I think there are opportunities for agencies that are about mental health, homelessness, and addiction to provide other resources to help us. That could help us, and help the people. But there has to be an agreement to have resources available 24/7, because these calls don’t only happen in daylight.

Wexler: Are you seeing an increase in crime?

Chief Schubert: 2020 wasn’t bad for us in terms of Part I and Part II crimes, but we’ve seen a significant uptick in violence. Our homicides were up 38%, and our nonfatal shootings were up 21%. And our homicides are up in the first month and a half of this year, compared to 2020 and 2019.

When you don’t have police on the street, there’s the opportunity for people to do more. The vast majority of people are law-abiding citizens who want to live in a safe community, but there are those who want to capitalize on opportunities, victimize people, carry guns, and commit more violence. The work that the officers do, day in and day out, in Pittsburgh and across the country, is incredible. They put their lives on the line to help strangers.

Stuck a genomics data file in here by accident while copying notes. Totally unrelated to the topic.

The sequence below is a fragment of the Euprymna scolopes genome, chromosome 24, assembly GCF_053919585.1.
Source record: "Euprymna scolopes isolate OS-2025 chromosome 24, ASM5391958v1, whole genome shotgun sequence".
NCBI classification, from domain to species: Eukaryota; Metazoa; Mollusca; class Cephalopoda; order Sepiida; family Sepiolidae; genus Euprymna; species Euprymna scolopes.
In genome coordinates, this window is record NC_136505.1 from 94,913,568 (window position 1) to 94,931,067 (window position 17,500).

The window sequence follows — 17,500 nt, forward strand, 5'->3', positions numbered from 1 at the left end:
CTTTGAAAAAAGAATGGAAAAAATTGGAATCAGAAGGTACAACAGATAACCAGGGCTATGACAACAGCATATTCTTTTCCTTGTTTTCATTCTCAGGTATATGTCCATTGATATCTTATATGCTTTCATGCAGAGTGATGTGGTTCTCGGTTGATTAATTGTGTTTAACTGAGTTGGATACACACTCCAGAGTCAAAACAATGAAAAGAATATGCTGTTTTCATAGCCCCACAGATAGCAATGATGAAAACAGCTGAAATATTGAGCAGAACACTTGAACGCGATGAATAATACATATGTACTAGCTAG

We have 90 communities in the city of Pittsburgh, and I’ve committed to walking a beat in every community and talking to the people, including the most marginalized and the most affluent and everyone in between. The feedback I get from people on the street is that they want us to be there to help them and partner with them and ensure they get the services they need.


The PERF Critical Issues Report is part of the Critical Issues in Policing project, supported by the Motorola Solutions Foundation.


PERF also is grateful to the Howard G. Buffett Foundation for supporting this work.